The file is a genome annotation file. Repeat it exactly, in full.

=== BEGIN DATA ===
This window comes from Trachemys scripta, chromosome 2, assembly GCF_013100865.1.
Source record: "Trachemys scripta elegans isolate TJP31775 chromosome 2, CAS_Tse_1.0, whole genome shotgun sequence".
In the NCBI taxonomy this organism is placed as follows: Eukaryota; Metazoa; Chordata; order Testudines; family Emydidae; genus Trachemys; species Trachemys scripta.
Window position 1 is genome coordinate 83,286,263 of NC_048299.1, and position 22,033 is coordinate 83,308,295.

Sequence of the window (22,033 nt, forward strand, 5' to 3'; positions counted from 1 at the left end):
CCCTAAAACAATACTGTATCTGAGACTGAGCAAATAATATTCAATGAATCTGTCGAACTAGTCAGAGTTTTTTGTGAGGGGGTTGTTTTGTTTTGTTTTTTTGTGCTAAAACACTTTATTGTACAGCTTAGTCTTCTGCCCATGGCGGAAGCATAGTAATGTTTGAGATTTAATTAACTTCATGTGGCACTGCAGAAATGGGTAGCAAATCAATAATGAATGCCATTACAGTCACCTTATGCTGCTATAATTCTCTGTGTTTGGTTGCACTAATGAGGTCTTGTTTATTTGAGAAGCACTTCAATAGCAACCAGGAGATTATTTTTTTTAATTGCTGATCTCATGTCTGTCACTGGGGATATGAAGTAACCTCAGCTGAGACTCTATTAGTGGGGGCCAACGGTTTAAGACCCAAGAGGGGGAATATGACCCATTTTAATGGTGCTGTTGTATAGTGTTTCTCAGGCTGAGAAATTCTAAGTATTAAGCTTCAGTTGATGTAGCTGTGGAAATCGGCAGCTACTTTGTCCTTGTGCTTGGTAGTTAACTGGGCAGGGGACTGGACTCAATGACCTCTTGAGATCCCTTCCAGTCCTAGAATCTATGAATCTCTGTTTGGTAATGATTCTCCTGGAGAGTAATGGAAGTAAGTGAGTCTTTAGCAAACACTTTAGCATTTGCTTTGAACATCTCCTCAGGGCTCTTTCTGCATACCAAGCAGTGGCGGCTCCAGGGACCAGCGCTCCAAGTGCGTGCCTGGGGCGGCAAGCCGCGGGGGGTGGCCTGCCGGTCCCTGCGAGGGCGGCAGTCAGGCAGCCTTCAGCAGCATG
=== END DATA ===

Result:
This window comes from Trachemys scripta, chromosome 2, assembly GCF_013100865.1.
Source record: "Trachemys scripta elegans isolate TJP31775 chromosome 2, CAS_Tse_1.0, whole genome shotgun sequence".
In the NCBI taxonomy this organism is placed as follows: Eukaryota; Metazoa; Chordata; order Testudines; family Emydidae; genus Trachemys; species Trachemys scripta.
Window position 1 is genome coordinate 83,286,263 of NC_048299.1, and position 22,033 is coordinate 83,308,295.

Sequence of the window (22,033 nt, forward strand, 5' to 3'; positions counted from 1 at the left end):
CCCTAAAACAATACTGTATCTGAGACTGAGCAAATAATATTCAATGAATCTGTCGAACTAGTCAGAGTTTTTTGTGAGGGGGTTGTTTTGTTTTGTTTTTTTGTGCTAAAACACTTTATTGTACAGCTTAGTCTTCTGCCCATGGCGGAAGCATAGTAATGTTTGAGATTTAATTAACTTCATGTGGCACTGCAGAAATGGGTAGCAAATCAATAATGAATGCCATTACAGTCACCTTATGCTGCTATAATTCTCTGTGTTTGGTTGCACTAATGAGGTCTTGTTTATTTGAGAAGCACTTCAATAGCAACCAGGAGATTATTTTTTTTAATTGCTGATCTCATGTCTGTCACTGGGGATATGAAGTAACCTCAGCTGAGACTCTATTAGTGGGGGCCAACGGTTTAAGACCCAAGAGGGGGAATATGACCCATTTTAATGGTGCTGTTGTATAGTGTTTCTCAGGCTGAGAAATTCTAAGTATTAAGCTTCAGTTGATGTAGCTGTGGAAATCGGCAGCTACTTTGTCCTTGTGCTTGGTAGTTAACTGGGCAGGGGACTGGACTCAATGACCTCTTGAGATCCCTTCCAGTCCTAGAATCTATGAATCTCTGTTTGGTAATGATTCTCCTGGAGAGTAATGGAAGTAAGTGAGTCTTTAGCAAACACTTTAGCATTTGCTTTGAACATCTCCTCAGGGCTCTTTCTGCATACCAAGCAGTGGCGGCTCCAGGGACCAGCGCTCCAAGTGCGTGCCTGGGGCGGCAAGCCGCGGGGGGTGGCCTGCCGGTCCCTGCGAGGGCGGCAGTCAGGCAGCCTTCAGCAGCATG